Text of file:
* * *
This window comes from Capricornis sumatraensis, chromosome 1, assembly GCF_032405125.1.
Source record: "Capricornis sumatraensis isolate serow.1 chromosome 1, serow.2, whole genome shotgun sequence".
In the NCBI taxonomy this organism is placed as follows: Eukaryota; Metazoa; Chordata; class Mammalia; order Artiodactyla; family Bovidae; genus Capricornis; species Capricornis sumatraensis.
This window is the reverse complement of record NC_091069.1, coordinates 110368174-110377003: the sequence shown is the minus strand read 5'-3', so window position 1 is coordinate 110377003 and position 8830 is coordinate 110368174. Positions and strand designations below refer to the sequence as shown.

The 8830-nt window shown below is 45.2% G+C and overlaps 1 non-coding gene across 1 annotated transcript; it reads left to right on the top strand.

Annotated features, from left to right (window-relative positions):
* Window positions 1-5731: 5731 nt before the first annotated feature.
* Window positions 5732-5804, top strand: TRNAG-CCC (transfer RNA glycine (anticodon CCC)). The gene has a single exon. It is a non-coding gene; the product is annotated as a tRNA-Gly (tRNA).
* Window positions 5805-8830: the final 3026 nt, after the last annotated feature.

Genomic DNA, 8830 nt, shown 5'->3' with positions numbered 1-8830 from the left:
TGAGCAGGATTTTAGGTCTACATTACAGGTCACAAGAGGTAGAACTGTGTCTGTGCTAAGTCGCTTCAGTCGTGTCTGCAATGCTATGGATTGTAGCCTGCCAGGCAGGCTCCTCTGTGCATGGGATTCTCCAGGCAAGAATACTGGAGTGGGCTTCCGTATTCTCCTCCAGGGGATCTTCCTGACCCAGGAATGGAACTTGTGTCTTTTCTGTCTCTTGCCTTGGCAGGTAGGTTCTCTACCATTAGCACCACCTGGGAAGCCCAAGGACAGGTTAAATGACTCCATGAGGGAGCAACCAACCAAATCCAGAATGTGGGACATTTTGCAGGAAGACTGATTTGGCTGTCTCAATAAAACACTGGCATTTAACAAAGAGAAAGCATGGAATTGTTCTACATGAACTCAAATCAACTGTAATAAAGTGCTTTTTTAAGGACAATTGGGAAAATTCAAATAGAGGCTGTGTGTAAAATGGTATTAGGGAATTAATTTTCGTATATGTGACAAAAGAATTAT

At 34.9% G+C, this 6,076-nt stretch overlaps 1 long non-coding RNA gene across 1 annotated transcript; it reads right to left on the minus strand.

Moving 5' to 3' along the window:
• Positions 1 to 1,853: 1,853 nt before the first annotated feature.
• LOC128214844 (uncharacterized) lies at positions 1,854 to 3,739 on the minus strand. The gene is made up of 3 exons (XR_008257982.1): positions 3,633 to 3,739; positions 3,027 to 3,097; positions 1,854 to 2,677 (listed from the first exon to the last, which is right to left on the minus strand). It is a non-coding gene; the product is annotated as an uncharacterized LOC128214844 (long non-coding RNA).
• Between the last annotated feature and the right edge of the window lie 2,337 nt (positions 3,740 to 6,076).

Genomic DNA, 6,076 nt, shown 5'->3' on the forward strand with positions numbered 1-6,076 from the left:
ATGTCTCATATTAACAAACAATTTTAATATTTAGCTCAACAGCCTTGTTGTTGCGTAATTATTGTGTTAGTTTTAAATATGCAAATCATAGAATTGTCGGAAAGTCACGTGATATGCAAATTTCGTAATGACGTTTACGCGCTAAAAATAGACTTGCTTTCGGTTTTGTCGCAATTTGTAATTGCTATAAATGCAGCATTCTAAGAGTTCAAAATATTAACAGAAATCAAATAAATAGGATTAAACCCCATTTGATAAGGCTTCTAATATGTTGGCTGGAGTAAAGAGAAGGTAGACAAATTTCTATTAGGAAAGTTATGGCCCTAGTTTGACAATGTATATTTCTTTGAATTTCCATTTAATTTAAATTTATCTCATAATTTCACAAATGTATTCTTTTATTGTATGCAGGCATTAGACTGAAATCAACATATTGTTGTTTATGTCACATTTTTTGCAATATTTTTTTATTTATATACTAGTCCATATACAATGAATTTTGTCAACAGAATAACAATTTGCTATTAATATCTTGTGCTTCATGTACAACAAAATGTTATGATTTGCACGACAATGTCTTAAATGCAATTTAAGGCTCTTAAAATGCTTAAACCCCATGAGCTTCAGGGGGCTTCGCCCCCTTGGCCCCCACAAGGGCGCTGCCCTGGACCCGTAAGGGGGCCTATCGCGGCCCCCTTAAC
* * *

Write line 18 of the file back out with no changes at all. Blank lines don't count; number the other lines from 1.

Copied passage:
ATGTCTCATATTAACAAACAATTTTAATATTTAGCTCAACAGCCTTGTTGTTGCGTAATTATTGTGTTAGTTTTAAATATGCAAATCATAGAATTGTCGGAAAGTCACGTGATATGCAAATTTCGTAATGACGTTTACGCGCTAAAAATAGACTTGCTTTCGGTTTTGTCGCAATTTGTAATTGCTATAAATGCAGCATTCTAAGAGTTCAAAATATTAACAGAAATCAAATAAATAGGATTAAACCCCATTTGATAAGGCTTCTAATATGTTGGCTGGAGTAAAGAGAAGGTAGACAAATTTCTATTAGGAAAGTTATGGCCCTAGTTTGACAATGTATATTTCTTTGAATTTCCATTTAATTTAAATTTATCTCATAATTTCACAAATGTATTCTTTTATTGTATGCAGGCATTAGACTGAAATCAACATATTGTTGTTTATGTCACATTTTTTGCAATATTTTTTTATTTATATACTAGTCCATATACAATGAATTTTGTCAACAGAATAACAATTTGCTATTAATATCTTGTGCTTCATGTACAACAAAATGTTATGATTTGCACGACAATGTCTTAAATGCAATTTAAGGCTCTTAAAATGCTTAAACCCCATGAGCTTCAGGGGGCTTCGCCCCCTTGGCCCCCACAAGGGCGCTGCCCTGGACCCGTAAGGGGGCCTATCGCGGCCCCCTTAAC